“If you can’t go without income for three to six months, don’t even think about it,” says King. Horowitz agrees that you need a financial buffer to weather any lulls in work. “Really tear your expenses down. Assess where you live. Don’t set yourself up by having a ton of overhead,” she advises. “You should build your expenses in a way that if you hit a dry patch, you’ll be ok — and the more cushion, the better,” says King. This is especially important for people who don’t have the financial support of a spouse with a more stable job and benefits. Freelancing can come with a lot of uncertainty — you may not always know who your next client is going to be or how much you’re going to earn in the coming year. “You have to be able to deal with ambiguity,” says King. Horowitz says that you need to be able to put away 40% of every paycheck to cover your taxes, health and life insurance, vacations and retirement. Underestimating costs that employers typically take out of your paycheck or cover is “the biggest thing that bites people,” she says. Consider which perks you want to keep and how you’ll pay for them.
Are you disciplined about work?
Some people do best when they have a manager to answer to or structure to their days. If that’s you, freelancing is probably a bad idea. “You need to be self-motivated, have good organizational skills, and a strong work ethic,” explains King. And you must be comfortable doing all sorts of things that aren’t directly related to your work. When you’re on your own, you’re your own boss, IT person, HR representative, benefits administrator, head of sales, and administrative assistant. You also have to be familiar with the laws around taxes and legal liability. You need to be OK filling all of these roles, even the ones that aren’t glamorous or your cup of tea. Sure, you may eventually be able to outsource some undesirable tasks but at least at the beginning, they will fall to you. You have to think of yourself not just as a contractor, but as the head of a small business.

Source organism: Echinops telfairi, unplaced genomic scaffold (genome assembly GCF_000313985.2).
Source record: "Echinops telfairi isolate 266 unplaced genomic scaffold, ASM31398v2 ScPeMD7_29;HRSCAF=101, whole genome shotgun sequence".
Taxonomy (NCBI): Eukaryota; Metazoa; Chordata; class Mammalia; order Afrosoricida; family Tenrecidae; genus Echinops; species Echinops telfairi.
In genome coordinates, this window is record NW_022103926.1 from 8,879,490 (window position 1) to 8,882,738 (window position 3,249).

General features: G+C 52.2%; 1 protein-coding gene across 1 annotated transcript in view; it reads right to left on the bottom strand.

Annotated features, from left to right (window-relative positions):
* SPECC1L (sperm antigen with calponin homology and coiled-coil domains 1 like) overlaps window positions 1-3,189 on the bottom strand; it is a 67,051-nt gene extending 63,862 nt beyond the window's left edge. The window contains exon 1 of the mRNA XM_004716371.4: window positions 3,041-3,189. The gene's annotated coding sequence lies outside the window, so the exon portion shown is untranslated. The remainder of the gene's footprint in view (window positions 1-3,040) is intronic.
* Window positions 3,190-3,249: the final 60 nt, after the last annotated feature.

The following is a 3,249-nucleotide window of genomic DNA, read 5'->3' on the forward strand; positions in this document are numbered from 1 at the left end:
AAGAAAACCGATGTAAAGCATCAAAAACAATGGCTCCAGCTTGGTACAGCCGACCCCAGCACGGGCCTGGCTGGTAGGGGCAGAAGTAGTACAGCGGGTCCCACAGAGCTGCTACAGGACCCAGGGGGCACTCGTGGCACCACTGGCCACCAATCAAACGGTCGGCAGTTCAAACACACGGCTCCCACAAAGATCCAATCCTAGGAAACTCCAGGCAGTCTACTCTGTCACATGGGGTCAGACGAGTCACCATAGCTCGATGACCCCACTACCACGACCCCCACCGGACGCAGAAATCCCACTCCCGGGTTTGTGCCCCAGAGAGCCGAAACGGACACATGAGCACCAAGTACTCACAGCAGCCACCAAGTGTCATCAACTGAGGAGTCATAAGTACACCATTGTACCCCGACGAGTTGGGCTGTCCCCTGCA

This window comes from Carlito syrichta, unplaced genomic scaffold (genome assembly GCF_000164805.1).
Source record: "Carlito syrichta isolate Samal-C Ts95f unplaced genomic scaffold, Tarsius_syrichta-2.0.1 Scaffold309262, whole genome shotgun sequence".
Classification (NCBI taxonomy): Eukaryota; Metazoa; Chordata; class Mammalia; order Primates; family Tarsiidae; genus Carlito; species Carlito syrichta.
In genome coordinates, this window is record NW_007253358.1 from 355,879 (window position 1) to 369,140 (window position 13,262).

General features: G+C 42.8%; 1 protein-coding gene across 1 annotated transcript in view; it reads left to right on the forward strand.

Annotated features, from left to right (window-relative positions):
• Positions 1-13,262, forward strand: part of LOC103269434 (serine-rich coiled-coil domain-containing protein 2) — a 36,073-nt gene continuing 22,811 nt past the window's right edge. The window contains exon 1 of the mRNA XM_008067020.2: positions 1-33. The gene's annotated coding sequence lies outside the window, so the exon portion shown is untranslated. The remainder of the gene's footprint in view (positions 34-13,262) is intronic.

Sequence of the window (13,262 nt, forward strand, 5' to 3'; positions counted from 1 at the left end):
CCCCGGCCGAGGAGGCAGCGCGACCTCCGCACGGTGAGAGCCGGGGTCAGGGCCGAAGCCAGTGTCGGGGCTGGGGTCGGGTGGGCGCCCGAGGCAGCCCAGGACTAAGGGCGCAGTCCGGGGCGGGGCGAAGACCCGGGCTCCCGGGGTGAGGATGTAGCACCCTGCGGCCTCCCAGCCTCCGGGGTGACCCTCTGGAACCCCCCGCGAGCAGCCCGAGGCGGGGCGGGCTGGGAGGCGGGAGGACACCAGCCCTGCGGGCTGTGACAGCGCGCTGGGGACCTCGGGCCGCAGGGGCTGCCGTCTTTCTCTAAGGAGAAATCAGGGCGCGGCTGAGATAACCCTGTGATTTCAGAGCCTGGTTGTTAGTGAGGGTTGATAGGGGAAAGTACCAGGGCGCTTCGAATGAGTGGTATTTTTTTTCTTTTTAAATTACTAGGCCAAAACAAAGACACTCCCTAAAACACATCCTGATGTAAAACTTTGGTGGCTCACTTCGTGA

Can you try it out?
If you’ve answered yes to all the questions above, Horowitz suggests experimenting with freelancing before you quit your day job. “It doesn’t have to be an on/off switch” — one day you’re a full-time employee and the next you’re on your own, she says. You can ease your way into the freelance life. In fact, “most people explore on the side” to get a taste of what the work will be like and test out their business plan, King says. If you decide to go for it, you’ll already have your business set up and some clients in the queue. But do make sure you’re not violating any of your current company’s policies or your employment contract.
Can your current employer be your first client?
“A good chunk of independent consultants — 20 to 25% — report that their first customer is their current employer,” says King. So consider whether there’s part of your current job that you could do as a freelancer and feel out those possibilities before you give notice. “If you have good rapport with your boss, tell him that you’re considering going out on your own, then ask, “If I did that, is there some way that I could continue my relationship with the company?’” King suggests. Some employers, especially large corporations, won’t let you work as an independent contractor immediately after leaving your job because of their interpretation of IRS rules. “Many have a waiting period of six months to a year,” King says. But you can still keep the relationship on the back burner while you line up more immediate revenue sources. And even if your former employer doesn’t ever become a client, it’s important to maintain a positive connection with your old colleagues. “They are a really important component of your network,” says King, and you never know who might want to employ you down the line.
Principles to Remember
- Make sure you have a strong network of people who can help you find work
- Give yourself a financial cushion before going out on your own — you need to be able to weather any dry spells
- Be prepared to take on tasks that aren’t directly related to your work, such as handling IT issues, sending invoices, and selling your services
- Assume that your skills and experience are something that clients are willing to pay for — consider testing the market before officially going freelance
- Go freelance if you’re not self-directed or comfortable with ambiguity
- Leave your job until you have a plan in place, even if it’s not 100% certain